Street-Level Governments

Assessing Decentralization and Urban Services (An Evaluation of Policy Related Research)

by Robert K. Yin, Douglas Yates

Download eBook for Free

FormatFile SizeNotes
PDF file 7.3 MB

Use Adobe Acrobat Reader version 10 or higher for the best experience.

This study reviews the experiences with local school board elections, neighborhood health centers, team policing, community development corporations, little city halls, and other attempts to improve neighborhood services through decentralization. The review is based on an assessment of 269 existing case studies that were initially screened for research quality. The major findings are that decentralization mainly produces an increase in flow of information and an improvement in services, and that service improvements are in fact positively correlated with increase in client control. The major conclusion is that strong forms of decentralization could achieve positive outcomes, but that such forms are usually tried in open service bureaucracies (e.g., education) rather than closed ones (e.g., police and health). Neighborhood services, in other words, consist of different street-level governments that follow different professional and bureaucratic rules, and these affect the implementation of any general policies such as decentralization.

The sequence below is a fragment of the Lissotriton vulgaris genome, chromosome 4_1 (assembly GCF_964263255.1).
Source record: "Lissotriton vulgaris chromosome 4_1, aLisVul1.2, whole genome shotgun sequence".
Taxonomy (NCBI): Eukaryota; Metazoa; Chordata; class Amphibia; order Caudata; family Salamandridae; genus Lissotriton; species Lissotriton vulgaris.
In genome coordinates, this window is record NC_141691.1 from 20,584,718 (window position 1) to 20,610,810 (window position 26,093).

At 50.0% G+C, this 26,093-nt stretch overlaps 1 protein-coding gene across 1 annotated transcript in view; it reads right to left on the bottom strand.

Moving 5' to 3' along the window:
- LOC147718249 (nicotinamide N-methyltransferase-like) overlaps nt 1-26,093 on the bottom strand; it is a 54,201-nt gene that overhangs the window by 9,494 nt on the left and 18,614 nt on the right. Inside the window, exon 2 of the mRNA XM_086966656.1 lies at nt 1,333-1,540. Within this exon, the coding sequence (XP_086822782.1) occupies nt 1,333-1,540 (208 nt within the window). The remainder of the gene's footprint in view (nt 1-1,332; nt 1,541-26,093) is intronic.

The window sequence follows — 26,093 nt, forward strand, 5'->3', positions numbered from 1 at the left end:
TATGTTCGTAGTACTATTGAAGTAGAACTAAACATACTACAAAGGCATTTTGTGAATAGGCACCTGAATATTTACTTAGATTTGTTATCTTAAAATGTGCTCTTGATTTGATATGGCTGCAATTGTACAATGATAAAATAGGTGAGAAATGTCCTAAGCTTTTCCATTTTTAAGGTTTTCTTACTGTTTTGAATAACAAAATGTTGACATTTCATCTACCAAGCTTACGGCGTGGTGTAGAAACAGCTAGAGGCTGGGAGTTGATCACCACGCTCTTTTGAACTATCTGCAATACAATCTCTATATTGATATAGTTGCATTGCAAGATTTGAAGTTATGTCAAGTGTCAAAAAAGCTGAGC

This report is part of the RAND Corporation Report series. The report was a product of the RAND Corporation from 1948 to 1993 that represented the principal publication documenting and transmitting RAND's major research findings and final research.

This document and trademark(s) contained herein are protected by law. This representation of RAND intellectual property is provided for noncommercial use only. Unauthorized posting of this publication online is prohibited; linking directly to this product page is encouraged. Permission is required from RAND to reproduce, or reuse in another form, any of its research documents for commercial purposes. For information on reprint and reuse permissions, please visit www.rand.org/pubs/permissions.

The RAND Corporation is a nonprofit institution that helps improve policy and decisionmaking through research and analysis. RAND's publications do not necessarily reflect the opinions of its research clients and sponsors.